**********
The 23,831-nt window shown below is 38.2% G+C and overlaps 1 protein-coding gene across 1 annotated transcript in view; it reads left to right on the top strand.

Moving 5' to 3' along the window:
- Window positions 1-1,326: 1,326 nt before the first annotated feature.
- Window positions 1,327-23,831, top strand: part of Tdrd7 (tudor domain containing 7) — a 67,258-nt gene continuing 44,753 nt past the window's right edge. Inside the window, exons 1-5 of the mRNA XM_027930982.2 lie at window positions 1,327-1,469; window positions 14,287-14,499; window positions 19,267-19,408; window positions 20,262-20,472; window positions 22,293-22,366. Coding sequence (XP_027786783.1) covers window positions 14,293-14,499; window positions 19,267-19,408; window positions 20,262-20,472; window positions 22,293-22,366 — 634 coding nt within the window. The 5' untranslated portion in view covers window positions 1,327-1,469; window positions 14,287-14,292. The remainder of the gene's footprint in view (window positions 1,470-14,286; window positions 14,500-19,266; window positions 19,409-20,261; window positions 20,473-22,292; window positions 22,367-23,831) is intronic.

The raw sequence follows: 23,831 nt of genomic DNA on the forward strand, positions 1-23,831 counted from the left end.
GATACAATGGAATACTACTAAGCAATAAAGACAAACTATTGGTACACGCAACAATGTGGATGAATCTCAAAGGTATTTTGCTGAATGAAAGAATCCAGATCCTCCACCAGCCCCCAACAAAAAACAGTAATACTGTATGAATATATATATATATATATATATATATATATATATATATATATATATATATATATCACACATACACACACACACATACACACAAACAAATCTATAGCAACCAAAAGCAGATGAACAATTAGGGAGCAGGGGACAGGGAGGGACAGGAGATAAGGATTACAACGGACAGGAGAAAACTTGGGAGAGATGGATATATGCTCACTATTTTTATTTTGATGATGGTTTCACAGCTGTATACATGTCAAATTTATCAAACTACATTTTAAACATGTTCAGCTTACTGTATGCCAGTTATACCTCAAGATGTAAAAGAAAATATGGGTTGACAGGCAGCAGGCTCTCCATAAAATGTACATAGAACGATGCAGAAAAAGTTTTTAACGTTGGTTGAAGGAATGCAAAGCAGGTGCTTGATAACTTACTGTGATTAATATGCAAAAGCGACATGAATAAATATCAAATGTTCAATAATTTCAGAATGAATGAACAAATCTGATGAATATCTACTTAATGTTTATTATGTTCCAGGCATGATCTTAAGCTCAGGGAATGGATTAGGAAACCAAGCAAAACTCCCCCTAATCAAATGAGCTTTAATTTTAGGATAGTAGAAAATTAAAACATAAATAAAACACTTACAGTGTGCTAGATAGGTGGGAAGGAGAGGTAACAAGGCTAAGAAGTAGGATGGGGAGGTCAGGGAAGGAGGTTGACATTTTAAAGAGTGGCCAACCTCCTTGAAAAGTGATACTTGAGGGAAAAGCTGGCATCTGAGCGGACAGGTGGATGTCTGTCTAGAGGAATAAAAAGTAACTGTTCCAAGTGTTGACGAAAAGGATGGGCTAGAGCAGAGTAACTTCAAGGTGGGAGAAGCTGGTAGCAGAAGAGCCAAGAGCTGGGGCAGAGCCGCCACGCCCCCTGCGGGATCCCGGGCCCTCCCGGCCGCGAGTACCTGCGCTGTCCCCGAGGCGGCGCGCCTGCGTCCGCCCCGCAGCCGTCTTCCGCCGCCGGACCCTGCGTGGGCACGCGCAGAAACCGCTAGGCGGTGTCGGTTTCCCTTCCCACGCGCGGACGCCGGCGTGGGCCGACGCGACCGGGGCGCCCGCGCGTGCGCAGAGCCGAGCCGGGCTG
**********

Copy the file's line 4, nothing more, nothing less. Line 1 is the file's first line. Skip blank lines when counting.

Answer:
- Window positions 1,327-23,831, top strand: part of Tdrd7 (tudor domain containing 7) — a 67,258-nt gene continuing 44,753 nt past the window's right edge. Inside the window, exons 1-5 of the mRNA XM_027930982.2 lie at window positions 1,327-1,469; window positions 14,287-14,499; window positions 19,267-19,408; window positions 20,262-20,472; window positions 22,293-22,366. Coding sequence (XP_027786783.1) covers window positions 14,293-14,499; window positions 19,267-19,408; window positions 20,262-20,472; window positions 22,293-22,366 — 634 coding nt within the window. The 5' untranslated portion in view covers window positions 1,327-1,469; window positions 14,287-14,292. The remainder of the gene's footprint in view (window positions 1,470-14,286; window positions 14,500-19,266; window positions 19,409-20,261; window positions 20,473-22,292; window positions 22,367-23,831) is intronic.